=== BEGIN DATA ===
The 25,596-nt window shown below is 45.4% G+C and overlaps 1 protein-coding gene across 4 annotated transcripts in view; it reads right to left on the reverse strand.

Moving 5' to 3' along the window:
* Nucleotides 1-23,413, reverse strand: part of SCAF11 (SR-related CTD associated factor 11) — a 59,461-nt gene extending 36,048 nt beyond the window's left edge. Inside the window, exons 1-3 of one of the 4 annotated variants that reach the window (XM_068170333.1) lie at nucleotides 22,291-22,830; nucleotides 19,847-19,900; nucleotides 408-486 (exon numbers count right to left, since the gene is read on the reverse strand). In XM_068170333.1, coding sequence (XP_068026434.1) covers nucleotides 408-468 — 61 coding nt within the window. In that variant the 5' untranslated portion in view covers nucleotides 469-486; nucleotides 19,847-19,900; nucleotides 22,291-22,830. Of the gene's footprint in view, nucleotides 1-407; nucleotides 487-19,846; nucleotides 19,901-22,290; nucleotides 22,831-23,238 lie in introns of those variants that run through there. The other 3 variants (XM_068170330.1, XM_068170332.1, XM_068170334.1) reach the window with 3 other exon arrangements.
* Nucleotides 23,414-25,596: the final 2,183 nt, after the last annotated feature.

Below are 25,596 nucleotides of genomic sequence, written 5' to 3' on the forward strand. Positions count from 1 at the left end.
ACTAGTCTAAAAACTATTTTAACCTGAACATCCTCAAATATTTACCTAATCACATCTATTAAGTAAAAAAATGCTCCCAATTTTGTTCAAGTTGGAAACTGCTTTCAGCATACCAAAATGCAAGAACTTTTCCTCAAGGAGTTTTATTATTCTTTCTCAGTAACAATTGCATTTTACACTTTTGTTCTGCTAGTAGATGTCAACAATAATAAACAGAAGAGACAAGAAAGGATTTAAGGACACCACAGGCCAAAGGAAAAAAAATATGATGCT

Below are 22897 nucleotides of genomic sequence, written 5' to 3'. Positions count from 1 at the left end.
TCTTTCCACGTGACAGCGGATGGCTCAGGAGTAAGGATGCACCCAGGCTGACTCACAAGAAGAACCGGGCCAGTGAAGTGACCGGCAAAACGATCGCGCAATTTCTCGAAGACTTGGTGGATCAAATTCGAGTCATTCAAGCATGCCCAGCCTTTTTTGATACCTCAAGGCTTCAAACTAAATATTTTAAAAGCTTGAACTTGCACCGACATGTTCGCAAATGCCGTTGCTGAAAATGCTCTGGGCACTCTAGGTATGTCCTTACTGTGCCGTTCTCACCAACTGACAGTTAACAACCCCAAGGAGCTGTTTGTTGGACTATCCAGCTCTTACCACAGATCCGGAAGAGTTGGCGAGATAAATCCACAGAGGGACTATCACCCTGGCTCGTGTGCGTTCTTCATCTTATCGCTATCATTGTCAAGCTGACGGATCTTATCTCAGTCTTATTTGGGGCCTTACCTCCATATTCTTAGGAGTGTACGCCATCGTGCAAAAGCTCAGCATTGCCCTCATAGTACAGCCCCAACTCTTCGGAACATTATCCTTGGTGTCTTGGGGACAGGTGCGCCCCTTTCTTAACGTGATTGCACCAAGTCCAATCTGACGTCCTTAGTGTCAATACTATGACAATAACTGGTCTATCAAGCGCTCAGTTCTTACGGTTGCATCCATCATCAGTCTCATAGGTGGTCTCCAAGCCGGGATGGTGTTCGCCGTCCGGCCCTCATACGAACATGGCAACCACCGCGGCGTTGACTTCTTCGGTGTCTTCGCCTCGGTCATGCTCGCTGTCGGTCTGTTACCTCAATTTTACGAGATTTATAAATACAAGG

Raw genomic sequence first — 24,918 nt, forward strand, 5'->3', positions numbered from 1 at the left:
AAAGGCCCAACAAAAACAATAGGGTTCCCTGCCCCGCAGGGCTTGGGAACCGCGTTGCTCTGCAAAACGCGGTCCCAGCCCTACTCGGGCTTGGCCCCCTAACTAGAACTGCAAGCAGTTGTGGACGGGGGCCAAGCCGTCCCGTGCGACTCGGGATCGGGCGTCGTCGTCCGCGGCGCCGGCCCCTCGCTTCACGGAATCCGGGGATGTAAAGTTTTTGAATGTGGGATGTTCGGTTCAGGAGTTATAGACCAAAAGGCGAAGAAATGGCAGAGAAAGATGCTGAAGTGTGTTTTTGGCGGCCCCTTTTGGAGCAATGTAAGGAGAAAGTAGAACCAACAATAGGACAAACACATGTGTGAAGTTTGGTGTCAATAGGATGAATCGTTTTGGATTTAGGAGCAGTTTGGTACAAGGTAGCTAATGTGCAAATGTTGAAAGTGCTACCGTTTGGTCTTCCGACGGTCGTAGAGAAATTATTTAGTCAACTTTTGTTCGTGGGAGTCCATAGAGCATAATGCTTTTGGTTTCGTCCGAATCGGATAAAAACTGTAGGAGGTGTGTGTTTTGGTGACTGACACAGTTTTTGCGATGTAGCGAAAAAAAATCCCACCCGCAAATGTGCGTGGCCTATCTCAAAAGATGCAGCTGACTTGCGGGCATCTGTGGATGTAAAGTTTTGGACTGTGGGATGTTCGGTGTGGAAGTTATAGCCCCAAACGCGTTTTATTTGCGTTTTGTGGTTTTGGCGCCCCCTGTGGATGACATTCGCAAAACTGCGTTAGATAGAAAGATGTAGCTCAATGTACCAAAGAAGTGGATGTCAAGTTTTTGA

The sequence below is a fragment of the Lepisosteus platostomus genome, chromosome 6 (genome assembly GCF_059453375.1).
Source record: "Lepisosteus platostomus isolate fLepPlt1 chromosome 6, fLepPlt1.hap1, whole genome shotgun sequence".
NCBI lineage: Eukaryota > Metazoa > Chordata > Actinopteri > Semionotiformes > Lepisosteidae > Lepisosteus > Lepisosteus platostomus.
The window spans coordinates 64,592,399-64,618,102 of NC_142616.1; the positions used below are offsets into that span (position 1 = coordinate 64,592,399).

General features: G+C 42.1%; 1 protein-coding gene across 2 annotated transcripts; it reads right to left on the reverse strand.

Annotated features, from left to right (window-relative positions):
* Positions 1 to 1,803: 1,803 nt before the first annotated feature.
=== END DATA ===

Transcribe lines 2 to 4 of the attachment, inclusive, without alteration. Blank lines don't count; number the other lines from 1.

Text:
Moving 5' to 3' along the window:
* Nucleotides 1-23,413, reverse strand: part of SCAF11 (SR-related CTD associated factor 11) — a 59,461-nt gene extending 36,048 nt beyond the window's left edge. Inside the window, exons 1-3 of one of the 4 annotated variants that reach the window (XM_068170333.1) lie at nucleotides 22,291-22,830; nucleotides 19,847-19,900; nucleotides 408-486 (exon numbers count right to left, since the gene is read on the reverse strand). In XM_068170333.1, coding sequence (XP_068026434.1) covers nucleotides 408-468 — 61 coding nt within the window. In that variant the 5' untranslated portion in view covers nucleotides 469-486; nucleotides 19,847-19,900; nucleotides 22,291-22,830. Of the gene's footprint in view, nucleotides 1-407; nucleotides 487-19,846; nucleotides 19,901-22,290; nucleotides 22,831-23,238 lie in introns of those variants that run through there. The other 3 variants (XM_068170330.1, XM_068170332.1, XM_068170334.1) reach the window with 3 other exon arrangements.
* Nucleotides 23,414-25,596: the final 2,183 nt, after the last annotated feature.